Famously a heroic drinker - he did most things heroically - Ernest Hemingway is also famous for having coined the truism “write drunk, revise sober”, a four word mantra which would seem to act as a handbook for the functioning alcoholic as working writer.
The thing is, Hemingway never actually said it. It’s a quote traced back to Peter De Vries’ 1964 novel Reuben, Reuben - and it’s only part of the original line:
“And sometimes I write sober and revise drunk. But you have to have both elements in creation — the Apollonian and the Dionysian, or spontaneity and restraint, emotion and discipline.”
What does that mean? Well, everything in moderation: exactly the opposite of the way in which the maxim is usually applied. Not only that but, according to his family, Hemingway himself never wrote under the influence, working in the mornings every day and only drinking himself into a hole in the ground after lunch.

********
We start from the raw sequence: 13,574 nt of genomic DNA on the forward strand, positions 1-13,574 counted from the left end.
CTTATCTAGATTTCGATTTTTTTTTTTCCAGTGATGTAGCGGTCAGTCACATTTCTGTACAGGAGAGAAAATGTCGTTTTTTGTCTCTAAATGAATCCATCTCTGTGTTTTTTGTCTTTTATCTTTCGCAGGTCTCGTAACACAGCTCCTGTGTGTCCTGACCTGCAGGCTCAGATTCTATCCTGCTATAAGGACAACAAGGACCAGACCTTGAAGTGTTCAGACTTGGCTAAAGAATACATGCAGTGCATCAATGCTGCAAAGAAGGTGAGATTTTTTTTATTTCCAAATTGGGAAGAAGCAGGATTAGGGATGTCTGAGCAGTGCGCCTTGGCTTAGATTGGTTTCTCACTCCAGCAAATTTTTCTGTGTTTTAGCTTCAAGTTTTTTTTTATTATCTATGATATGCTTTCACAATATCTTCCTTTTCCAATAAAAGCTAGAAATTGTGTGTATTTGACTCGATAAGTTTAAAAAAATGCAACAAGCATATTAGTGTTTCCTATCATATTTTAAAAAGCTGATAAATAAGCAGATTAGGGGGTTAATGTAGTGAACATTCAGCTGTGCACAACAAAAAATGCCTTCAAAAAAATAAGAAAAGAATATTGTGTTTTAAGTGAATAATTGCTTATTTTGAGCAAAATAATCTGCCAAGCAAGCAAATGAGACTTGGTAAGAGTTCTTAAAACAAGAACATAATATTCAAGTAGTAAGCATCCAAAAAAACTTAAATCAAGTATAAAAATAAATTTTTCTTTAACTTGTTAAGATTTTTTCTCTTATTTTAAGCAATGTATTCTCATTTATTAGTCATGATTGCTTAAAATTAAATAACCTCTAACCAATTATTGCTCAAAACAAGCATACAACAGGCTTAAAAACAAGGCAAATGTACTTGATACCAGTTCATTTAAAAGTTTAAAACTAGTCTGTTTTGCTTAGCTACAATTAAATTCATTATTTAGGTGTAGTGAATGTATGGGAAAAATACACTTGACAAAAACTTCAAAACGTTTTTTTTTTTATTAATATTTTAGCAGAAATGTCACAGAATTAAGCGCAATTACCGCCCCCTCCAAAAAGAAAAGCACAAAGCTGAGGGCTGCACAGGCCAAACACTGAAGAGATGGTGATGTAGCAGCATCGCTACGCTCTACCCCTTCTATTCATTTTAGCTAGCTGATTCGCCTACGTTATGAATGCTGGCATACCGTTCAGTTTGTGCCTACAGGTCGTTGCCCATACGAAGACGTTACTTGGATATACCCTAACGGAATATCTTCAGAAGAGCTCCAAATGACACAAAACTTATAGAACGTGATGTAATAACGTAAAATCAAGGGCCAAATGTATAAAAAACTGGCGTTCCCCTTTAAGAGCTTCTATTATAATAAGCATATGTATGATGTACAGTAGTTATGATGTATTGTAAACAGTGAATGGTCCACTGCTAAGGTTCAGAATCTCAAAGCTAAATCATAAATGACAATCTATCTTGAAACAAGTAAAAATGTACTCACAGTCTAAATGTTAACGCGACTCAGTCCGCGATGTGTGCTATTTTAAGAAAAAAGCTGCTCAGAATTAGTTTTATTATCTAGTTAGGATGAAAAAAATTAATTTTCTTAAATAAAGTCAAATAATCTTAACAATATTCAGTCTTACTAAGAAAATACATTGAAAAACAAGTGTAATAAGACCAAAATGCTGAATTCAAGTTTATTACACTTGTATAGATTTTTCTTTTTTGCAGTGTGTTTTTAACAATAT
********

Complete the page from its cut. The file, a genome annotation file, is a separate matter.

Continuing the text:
However, there are a metric f*ckton of famous writers who have done so: writers who’ve penned some of the most powerful works of literature ever created, writers who wrote, write and will yet write again while utterly spangled on intoxicants of all shapes, sizes and textures.
Avoiding the usual suspects (your Burroughs and Bukowskis, your Fitzgeralds, Thompsons and Kerouacs), here are ten legendary authors who brought forth their finest work, like Athena from the brow of Zeus... while hepped up on goofballs and pixie juice.
Professional writer, punk werewolf and nesting place for starfish. Obsessed with squid, spirals and story. I publish short weird fiction online at desincarne.com, and tweet nonsense under the name Jack The Bodiless. You can follow me all you like, just don't touch my stuff.